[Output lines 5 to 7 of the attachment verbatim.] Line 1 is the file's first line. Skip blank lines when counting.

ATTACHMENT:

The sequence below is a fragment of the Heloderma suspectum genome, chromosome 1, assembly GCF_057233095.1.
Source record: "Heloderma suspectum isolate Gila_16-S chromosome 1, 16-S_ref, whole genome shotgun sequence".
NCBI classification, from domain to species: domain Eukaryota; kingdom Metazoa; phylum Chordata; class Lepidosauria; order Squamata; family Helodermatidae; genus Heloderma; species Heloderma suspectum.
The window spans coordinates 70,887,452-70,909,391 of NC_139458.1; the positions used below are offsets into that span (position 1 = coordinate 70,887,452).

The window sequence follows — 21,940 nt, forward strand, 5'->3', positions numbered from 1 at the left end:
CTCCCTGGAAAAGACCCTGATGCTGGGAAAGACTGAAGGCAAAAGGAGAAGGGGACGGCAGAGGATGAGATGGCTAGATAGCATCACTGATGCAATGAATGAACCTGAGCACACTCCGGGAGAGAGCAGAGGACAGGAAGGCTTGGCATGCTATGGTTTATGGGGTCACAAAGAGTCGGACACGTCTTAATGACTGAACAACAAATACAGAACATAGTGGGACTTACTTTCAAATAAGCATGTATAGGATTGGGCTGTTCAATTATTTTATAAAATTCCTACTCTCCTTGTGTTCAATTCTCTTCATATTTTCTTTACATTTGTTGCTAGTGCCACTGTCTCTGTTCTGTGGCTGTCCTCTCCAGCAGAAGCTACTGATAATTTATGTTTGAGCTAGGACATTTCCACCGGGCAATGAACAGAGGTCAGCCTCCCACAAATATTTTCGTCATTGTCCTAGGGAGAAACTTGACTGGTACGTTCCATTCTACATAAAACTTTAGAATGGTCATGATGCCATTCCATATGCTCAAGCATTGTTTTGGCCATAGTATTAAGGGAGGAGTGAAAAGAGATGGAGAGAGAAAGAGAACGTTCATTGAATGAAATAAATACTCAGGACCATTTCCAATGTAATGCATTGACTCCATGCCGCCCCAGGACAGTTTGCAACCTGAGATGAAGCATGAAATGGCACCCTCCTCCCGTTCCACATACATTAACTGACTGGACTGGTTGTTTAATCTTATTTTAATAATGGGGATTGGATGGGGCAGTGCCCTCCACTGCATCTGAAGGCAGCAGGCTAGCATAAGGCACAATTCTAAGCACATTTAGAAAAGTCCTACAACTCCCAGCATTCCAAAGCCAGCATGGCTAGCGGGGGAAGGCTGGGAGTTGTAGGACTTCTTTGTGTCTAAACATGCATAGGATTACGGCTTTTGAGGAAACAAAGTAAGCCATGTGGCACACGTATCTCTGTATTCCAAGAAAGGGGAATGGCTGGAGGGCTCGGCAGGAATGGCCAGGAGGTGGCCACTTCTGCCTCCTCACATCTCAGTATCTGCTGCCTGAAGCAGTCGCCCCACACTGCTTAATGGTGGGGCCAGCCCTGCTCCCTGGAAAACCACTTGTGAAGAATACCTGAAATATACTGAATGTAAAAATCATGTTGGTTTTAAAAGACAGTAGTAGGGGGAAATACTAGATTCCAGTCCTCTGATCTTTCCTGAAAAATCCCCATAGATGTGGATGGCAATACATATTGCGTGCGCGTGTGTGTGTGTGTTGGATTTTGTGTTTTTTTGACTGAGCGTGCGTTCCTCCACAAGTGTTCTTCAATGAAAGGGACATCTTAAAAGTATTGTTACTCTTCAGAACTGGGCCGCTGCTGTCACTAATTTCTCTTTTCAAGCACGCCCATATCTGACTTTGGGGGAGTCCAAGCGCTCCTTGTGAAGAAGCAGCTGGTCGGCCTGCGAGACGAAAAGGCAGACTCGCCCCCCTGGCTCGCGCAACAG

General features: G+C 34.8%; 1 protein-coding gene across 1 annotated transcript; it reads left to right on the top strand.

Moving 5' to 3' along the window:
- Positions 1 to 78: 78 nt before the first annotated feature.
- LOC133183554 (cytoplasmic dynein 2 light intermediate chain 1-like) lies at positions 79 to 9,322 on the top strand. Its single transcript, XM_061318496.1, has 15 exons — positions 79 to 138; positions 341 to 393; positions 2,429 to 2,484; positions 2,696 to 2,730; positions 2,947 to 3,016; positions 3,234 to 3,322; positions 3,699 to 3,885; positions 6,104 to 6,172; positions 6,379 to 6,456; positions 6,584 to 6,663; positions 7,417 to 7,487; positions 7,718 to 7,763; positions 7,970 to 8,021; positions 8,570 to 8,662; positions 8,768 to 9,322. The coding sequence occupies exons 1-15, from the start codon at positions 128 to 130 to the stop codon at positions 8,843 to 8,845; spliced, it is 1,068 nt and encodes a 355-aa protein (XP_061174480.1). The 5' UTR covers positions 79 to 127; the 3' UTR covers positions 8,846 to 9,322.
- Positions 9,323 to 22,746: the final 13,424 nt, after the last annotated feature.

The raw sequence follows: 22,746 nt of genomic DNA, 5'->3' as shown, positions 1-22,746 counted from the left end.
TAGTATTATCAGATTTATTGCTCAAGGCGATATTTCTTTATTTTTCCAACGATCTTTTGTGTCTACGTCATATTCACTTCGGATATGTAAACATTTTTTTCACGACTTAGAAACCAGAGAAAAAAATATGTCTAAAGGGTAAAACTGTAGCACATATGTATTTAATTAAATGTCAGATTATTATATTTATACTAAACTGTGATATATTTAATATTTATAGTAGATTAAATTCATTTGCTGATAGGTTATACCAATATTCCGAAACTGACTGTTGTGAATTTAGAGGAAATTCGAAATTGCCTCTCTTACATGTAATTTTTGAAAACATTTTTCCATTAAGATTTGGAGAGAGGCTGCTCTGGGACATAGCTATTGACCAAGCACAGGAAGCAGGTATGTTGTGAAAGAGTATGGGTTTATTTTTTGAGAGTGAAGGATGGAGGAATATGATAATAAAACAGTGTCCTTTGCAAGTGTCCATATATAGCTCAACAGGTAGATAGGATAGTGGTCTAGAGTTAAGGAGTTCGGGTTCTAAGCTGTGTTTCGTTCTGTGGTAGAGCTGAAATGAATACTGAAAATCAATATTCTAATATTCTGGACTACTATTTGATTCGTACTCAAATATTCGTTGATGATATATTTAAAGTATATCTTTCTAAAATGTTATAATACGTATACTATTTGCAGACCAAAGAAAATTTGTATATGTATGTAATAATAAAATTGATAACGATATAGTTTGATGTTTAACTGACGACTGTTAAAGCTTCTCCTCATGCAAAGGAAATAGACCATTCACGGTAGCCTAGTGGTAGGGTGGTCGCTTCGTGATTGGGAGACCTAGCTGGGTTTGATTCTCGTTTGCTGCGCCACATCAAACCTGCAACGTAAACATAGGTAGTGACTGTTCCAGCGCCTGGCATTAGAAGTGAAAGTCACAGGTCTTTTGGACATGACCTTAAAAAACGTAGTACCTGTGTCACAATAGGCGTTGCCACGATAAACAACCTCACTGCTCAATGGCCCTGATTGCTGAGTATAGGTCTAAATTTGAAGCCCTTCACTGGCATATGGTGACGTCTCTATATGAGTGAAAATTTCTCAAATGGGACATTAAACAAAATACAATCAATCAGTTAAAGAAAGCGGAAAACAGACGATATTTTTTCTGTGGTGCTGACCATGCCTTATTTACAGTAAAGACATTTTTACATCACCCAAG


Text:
The window sequence follows — 21,940 nt, forward strand, 5'->3', positions numbered from 1 at the left end:
CTCCCTGGAAAAGACCCTGATGCTGGGAAAGACTGAAGGCAAAAGGAGAAGGGGACGGCAGAGGATGAGATGGCTAGATAGCATCACTGATGCAATGAATGAACCTGAGCACACTCCGGGAGAGAGCAGAGGACAGGAAGGCTTGGCATGCTATGGTTTATGGGGTCACAAAGAGTCGGACACGTCTTAATGACTGAACAACAAATACAGAACATAGTGGGACTTACTTTCAAATAAGCATGTATAGGATTGGGCTGTTCAATTATTTTATAAAATTCCTACTCTCCTTGTGTTCAATTCTCTTCATATTTTCTTTACATTTGTTGCTAGTGCCACTGTCTCTGTTCTGTGGCTGTCCTCTCCAGCAGAAGCTACTGATAATTTATGTTTGAGCTAGGACATTTCCACCGGGCAATGAACAGAGGTCAGCCTCCCACAAATATTTTCGTCATTGTCCTAGGGAGAAACTTGACTGGTACGTTCCATTCTACATAAAACTTTAGAATGGTCATGATGCCATTCCATATGCTCAAGCATTGTTTTGGCCATAGTATTAAGGGAGGAGTGAAAAGAGATGGAGAGAGAAAGAGAACGTTCATTGAATGAAATAAATACTCAGGACCATTTCCAATGTAATGCATTGACTCCATGCCGCCCCAGGACAGTTTGCAACCTGAGATGAAGCATGAAATGGCACCCTCCTCCCGTTCCACATACATTAACTGACTGGACTGGTTGTTTAATCTTATTTTAATAATGGGGATTGGATGGGGCAGTGCCCTCCACTGCATCTGAAGGCAGCAGGCTAGCATAAGGCACAATTCTAAGCACATTTAGAAAAGTCCTACAACTCCCAGCATTCCAAAGCCAGCATGGCTAGCGGGGGAAGGCTGGGAGTTGTAGGACTTCTTTGTGTCTAAACATGCATAGGATTACGGCTTTTGAGGAAACAAAGTAAGCCATGTGGCACACGTATCTCTGTATTCCAAGAAAGGGGAATGGCTGGAGGGCTCGGCAGGAATGGCCAGGAGGTGGCCACTTCTGCCTCCTCACATCTCAGTATCTGCTGCCTGAAGCAGTCGCCCCACACTGCTTAATGGTGGGGCCAGCCCTGCTCCCTGGAAAACCACTTGTGAAGAATACCTGAAATATACTGAATGTAAAAATCATGTTGGTTTTAAAAGACAGTAGTAGGGGGAAATACTAGATTCCAGTCCTCTGATCTTTCCTGAAAAATCCCCATAGATGTGGATGGCAATACATATTGCGTGCGCGTGTGTGTGTGTGTTGGATTTTGTGTTTTTTTGACTGAGCGTGCGTTCCTCCACAAGTGTTCTTCAATGAAAGGGACATCTTAAAAGTATTGTTACTCTTCAGAACTGGGCCGCTGCTGTCACTAATTTCTCTTTTCAAGCACGCCCATATCTGACTTTGGGGGAGTCCAAGCGCTCCTTGTGAAGAAGCAGCTGGTCGGCCTGCGAGACGAAAAGGCAGACTCGCCCCCCTGGCTCGCGCAACAG

General features: G+C 34.8%; 1 protein-coding gene across 1 annotated transcript; it reads left to right on the top strand.